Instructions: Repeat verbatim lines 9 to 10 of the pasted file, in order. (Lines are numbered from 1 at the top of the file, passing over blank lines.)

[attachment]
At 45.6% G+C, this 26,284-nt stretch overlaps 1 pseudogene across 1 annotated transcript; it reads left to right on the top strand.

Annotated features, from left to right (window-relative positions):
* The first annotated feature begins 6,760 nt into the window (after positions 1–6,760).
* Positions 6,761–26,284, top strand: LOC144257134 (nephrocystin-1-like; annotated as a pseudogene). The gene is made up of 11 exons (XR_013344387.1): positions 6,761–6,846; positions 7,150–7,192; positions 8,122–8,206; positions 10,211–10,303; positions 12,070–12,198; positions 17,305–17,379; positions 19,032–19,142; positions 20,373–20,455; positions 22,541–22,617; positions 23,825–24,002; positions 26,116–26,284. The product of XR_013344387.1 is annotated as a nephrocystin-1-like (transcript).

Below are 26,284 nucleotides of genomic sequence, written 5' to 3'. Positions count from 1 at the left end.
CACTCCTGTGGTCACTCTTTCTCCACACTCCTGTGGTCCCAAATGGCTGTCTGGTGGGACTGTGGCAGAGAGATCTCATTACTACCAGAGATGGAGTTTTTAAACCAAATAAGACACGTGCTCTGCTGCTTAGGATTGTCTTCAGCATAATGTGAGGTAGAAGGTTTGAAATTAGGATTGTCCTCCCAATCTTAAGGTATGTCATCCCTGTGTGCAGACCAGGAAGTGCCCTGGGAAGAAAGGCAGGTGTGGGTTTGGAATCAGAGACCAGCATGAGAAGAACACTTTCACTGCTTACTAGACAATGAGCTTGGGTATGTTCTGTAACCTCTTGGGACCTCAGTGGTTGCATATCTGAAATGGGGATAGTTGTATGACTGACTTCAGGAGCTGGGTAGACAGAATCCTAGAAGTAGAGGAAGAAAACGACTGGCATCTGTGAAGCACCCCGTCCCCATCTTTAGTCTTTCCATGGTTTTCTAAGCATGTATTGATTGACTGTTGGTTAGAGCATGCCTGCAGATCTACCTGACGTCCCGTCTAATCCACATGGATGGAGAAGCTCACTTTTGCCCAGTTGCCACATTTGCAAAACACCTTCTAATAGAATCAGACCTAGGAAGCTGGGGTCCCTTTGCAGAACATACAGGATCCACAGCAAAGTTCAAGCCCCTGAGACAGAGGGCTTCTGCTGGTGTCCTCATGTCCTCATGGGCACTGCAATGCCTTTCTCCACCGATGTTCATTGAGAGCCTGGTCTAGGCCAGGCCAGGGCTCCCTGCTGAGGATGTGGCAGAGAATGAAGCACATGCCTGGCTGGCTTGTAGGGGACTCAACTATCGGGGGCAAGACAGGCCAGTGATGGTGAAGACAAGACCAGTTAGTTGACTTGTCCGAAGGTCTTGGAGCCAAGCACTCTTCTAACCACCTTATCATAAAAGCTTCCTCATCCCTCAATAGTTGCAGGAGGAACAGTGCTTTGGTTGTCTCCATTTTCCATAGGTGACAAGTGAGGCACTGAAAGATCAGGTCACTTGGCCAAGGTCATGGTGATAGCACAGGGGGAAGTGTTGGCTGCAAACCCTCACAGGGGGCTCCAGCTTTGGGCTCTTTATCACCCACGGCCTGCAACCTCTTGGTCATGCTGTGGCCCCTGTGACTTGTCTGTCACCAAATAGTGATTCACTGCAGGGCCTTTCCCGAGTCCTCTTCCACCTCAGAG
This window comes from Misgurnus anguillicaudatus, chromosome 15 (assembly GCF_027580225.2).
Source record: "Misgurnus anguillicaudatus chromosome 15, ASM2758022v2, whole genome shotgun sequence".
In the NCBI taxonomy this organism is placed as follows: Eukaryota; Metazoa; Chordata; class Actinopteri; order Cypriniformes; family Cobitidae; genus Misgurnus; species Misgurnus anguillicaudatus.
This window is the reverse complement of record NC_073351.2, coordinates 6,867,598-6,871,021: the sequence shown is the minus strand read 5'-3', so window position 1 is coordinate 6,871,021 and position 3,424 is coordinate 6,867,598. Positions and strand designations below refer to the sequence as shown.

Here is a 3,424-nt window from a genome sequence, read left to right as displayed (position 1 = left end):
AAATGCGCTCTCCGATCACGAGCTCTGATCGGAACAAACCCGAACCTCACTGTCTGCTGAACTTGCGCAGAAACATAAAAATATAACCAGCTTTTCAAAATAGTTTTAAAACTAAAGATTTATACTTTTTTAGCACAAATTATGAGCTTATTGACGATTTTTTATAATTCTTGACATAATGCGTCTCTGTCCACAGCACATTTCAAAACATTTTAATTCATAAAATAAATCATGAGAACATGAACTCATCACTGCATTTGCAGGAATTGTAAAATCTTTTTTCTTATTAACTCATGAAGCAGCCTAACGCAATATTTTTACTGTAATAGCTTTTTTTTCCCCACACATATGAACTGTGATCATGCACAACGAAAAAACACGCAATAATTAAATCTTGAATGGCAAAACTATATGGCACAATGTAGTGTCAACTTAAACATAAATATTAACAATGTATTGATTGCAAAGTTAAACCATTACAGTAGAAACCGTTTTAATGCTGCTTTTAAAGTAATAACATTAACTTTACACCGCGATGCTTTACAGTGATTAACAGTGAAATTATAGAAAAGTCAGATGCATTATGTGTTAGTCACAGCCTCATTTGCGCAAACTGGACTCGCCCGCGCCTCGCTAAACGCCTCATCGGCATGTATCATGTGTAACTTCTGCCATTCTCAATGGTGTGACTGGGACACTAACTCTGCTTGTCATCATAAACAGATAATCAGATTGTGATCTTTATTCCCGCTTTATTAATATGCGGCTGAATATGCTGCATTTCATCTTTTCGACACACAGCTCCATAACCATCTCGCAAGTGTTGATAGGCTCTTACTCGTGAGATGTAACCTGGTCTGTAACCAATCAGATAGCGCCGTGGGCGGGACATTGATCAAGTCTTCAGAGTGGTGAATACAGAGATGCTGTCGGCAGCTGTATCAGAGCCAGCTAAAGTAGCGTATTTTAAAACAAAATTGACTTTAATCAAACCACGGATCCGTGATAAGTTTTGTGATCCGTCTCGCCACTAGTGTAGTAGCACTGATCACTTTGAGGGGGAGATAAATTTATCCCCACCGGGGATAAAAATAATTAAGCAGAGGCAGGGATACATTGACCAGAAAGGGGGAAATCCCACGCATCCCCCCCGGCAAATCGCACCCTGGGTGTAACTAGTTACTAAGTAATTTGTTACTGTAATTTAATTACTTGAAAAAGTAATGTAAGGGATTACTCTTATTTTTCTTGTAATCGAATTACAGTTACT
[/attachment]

In the NCBI taxonomy this organism is placed as follows: Eukaryota; Metazoa; Chordata; class Actinopteri; order Cypriniformes; family Cobitidae; genus Misgurnus; species Misgurnus anguillicaudatus.
This window is the reverse complement of record NC_073351.2, coordinates 6,867,598-6,871,021: the sequence shown is the minus strand read 5'-3', so window position 1 is coordinate 6,871,021 and position 3,424 is coordinate 6,867,598. Positions and strand designations below refer to the sequence as shown.